How does your website compare to the average page load speed? You don’t know? Well, you need to find out. Page load speed is a critical factor that impacts your website in more ways than one. Not only does it impact the experience users have but it has an influence on your search engine ranking too.
According to statistics that were published by Google at the start of the year, 53 per cent of people have indicated they will leave a mobile page if it takes more than three seconds to load.
In the same report, Google revealed the following regarding page load speed and its relationship with bounce rates.
If your page load time went from one-second to three seconds, it is likely that your bounce rate would increase by 32 percent.
If your page load time went from one-second to five seconds, it is likely that your bounce rate would increase by 90 percent.
If your page load time went from one-second to six seconds, it is likely that your bounce rate would increase by 106 percent.
If your page load time went from one-second to 10 seconds, it is likely that your bounce rate would increase by 123 percent.
If Google cares about your website’s speed, you should too. If your users care about your website’s speed, you should too. It is as simple as that.
A slow website is a website that will frustrate users and it will rank poorly. Gone are the days whereby SEO was just about content and backlinks. Yes, both elements are still very much important but user experience is critical too.
The many ways you can speed up your website.
The good news is that there are many different ways you can speed up your website. If you currently feel that page load speed is holding you back, here are some of the different things you can do about it…
- Work on reducing round trip times (RTTs) – This is a term that is used to describe the amount of time it takes the client to send a request and the server respond to it. There are many elements that impact this. However, the primary one is the number of requests that are sent. So, how do you do this? A good place to start is by using CSS sprites to call less images, combine, and minify your CSS and JS files.
- Compress your images – You can use a plugin like WP Smush.it to compress your images automatically. The size of your images will be reduced without losing quality.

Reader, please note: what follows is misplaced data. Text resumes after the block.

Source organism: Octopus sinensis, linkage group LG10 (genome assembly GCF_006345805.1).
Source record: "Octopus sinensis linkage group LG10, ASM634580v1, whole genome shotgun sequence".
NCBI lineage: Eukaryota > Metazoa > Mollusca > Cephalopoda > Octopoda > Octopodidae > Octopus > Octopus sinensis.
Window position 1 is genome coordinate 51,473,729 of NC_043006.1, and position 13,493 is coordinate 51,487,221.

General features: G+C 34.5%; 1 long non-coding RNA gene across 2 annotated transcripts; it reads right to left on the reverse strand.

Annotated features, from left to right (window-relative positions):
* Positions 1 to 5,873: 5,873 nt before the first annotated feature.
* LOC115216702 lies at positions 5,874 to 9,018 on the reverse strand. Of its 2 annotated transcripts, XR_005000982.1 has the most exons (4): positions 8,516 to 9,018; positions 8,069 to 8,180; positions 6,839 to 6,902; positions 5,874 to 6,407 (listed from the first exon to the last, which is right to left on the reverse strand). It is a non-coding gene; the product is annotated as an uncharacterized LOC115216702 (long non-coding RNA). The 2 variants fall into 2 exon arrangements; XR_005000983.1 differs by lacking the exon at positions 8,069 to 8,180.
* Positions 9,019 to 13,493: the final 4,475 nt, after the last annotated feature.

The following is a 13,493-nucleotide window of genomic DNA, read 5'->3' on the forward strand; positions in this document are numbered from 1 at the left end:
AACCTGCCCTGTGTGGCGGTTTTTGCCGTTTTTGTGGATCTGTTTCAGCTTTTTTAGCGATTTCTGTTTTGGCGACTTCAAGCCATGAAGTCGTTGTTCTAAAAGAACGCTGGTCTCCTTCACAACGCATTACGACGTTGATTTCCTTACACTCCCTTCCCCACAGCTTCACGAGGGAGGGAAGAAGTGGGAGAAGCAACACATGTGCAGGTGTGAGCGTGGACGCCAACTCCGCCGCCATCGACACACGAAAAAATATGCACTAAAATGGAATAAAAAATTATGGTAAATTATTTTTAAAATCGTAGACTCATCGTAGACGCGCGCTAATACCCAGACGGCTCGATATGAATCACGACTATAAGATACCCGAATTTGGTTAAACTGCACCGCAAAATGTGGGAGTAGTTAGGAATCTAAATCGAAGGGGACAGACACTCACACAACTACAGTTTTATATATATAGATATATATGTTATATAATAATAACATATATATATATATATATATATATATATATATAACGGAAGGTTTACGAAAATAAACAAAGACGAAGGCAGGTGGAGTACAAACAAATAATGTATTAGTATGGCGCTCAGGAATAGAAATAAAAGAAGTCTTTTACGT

- Change your web host provider – Your web host provider plays a huge role when it comes to the performance of your website. A lot of people make the mistake of simply going for the first or cheapest host they can find. This is a big mistake to make. You need a web host that is fast, secure, reliable, and offers guaranteed uptime. Here is an example of all of the different factors that come together to create a fast and reliable host. No matter what company you choose, extensive research and careful consideration are necessary.
- Switch off all plugins you don’t use – If you have a WordPress site, you can pretty much be certain that plugins are slowing you down. Turn off the ones you don’t use.
- Specify image dimensions – Before your webpage is displayed, the browser needs to determine how to place your content around the images you are using. Your webpage takes longer to load if you have not specified image dimensions, as it makes the browser work to figure this out.
- Use static HTML over PHP when possible – PHP is excellent for reducing the need to enter the same information again and again, as well as making your website as efficient as possible. Nevertheless, you will use up a considerable amount of server resource if you call information through PHP. This is why it is advisable to replace it with static HTML when possible.
- Reduce your redirects – You need to make a continual effort to reduce the amount of redirects on your website. Of course, it is better to have permanent 301 redirects over broken links / 404 errors. But it is even better if you can eliminate both entirely.
- Fix all broken links – While we are on the subject of link issues, broken links are a big problem. They are a massive drain on bandwidth. Plus, they are one of the main reasons for a high bounce rate.
- Use Gzip to compress your website – Compressing your files into a zip file using Gzip will speed up page load times and save bandwidth.
- Use a caching plugin – Another good plugin to have if you use WordPress is a caching plugin. WP Super Cache and WP Total Cache are good options. Both will easily and quickly cut your page load speed.
- Use a Content Delivery Network (CDN) – Finally, using a CDN is a must! This can halve the number of requests your site makes as well as saving you up to as much as 60 per cent bandwidth!
Hopefully, you now have a better understanding regarding the importance of your website’s load speed. Not only does this have an impact on the experience your site provides but also your search engine ranking.
Follow the suggestions that have been presented, and you should notice a considerable difference with regards to how your website ranks. Plus, your bounce rate should decrease significantly in the process too! This, in turn, will boost your search engine ranking further. It’s a snowball effect, and a very good one if you get it right.
Author: Jann Chambers